Developed By: Committee on Quality Management and Departmental Administration
Last Amended: October 28, 2015 (original approval: October 28, 2015)
Anesthesiologists have the responsibility to maintain their utmost vigilance in order to place their patient’s interests foremost and protect their patients from exposure to undue risk. Part of patient care includes managing the working environment to control and when possible eliminate distractions that reduce appropriate attention to the patient within the anesthesia care environment.
Distractions have the potential to jeopardize patient safety. Attention and vigilance are a complex issue that can be compromised by an infinite variety of possible sources of distraction. These distractions can be directly created by the anesthesiologist, by other personnel involved in the patient’s care, or any piece of equipment where care is provided. Anesthesiologists have a professional obligation to minimize the risks of avoidable or unavoidable distractions diverting their attention from the care of their patients. This is both a collective and individual obligation of all those participating in the procedure.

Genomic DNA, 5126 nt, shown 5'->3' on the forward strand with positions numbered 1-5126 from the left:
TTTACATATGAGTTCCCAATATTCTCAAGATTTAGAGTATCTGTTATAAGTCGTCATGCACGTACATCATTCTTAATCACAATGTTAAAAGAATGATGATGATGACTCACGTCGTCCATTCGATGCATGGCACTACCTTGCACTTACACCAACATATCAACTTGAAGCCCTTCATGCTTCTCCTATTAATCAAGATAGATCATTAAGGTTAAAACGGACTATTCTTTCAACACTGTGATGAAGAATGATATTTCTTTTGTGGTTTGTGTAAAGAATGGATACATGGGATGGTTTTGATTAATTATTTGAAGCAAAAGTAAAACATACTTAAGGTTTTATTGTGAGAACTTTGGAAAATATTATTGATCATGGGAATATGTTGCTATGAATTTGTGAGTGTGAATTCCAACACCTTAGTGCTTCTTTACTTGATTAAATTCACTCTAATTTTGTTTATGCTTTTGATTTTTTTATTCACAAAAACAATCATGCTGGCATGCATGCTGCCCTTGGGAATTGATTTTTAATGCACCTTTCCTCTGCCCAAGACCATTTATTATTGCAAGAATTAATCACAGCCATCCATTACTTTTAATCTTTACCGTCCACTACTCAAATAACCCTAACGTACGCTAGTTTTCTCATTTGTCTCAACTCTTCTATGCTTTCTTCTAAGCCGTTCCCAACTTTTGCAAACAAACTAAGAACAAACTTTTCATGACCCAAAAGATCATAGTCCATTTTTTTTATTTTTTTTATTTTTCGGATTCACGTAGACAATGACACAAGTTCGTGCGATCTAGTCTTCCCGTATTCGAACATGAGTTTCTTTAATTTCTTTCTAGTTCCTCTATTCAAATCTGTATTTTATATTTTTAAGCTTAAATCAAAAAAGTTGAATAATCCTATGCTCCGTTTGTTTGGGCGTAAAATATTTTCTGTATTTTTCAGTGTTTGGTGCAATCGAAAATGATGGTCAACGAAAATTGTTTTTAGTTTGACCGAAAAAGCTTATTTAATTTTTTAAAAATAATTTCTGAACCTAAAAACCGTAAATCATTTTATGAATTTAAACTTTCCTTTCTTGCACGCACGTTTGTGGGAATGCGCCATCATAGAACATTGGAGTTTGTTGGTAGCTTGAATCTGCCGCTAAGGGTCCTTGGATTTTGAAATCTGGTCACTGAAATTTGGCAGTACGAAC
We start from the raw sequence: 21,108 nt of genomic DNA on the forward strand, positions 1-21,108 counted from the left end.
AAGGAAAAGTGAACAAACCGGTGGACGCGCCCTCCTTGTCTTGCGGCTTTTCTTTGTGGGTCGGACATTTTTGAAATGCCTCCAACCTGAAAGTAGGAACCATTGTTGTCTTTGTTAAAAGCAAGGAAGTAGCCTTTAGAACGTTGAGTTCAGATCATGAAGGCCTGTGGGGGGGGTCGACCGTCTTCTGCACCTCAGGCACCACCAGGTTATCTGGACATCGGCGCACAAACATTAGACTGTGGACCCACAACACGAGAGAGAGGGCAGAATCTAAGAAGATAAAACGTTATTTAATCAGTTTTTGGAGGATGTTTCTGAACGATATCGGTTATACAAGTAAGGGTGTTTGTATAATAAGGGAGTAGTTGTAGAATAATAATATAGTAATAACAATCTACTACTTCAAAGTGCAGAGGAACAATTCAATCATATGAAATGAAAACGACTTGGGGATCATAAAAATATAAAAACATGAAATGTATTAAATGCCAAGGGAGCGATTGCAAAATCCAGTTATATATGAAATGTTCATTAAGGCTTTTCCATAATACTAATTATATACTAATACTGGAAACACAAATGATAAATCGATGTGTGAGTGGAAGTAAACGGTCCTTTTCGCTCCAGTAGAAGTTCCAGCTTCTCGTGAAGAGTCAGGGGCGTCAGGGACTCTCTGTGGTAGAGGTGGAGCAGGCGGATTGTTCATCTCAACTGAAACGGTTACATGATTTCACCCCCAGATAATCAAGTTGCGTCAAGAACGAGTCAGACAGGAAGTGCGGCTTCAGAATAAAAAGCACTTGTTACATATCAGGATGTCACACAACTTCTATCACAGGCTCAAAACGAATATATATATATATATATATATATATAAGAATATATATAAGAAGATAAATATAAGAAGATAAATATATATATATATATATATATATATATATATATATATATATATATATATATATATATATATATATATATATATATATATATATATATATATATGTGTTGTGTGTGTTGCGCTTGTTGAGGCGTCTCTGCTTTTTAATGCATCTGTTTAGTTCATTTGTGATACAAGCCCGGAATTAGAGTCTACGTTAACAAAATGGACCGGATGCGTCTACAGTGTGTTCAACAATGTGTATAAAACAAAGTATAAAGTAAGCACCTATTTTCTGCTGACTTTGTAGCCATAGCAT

Anesthesia groups and departments should work within their organizational structures to develop and implement mechanisms, such as policies and procedures, to address the impact of distractions on the safe delivery of patient care. Given the multi-factorial nature of distraction, policies should be developed locally to allow for flexibility based on the group or facility’s unique circumstances.
Education about distraction and mitigation strategies can increase an organization’s and individual’s self-awareness and also provide tools to engage effective responses at both the individual, group or organization levels. It may be useful to review recommendations from relevant medical and nonmedical sources when creating policies on distractions. These sources may include accrediting bodies and governmental agencies concerned about safety in distraction impacted situations.
Ongoing research into the impact of distractions on quality of care through peer review or other venues that measure anesthesia quality are encouraged to facilitate broad participation, continuous monitoring, and quality improvement.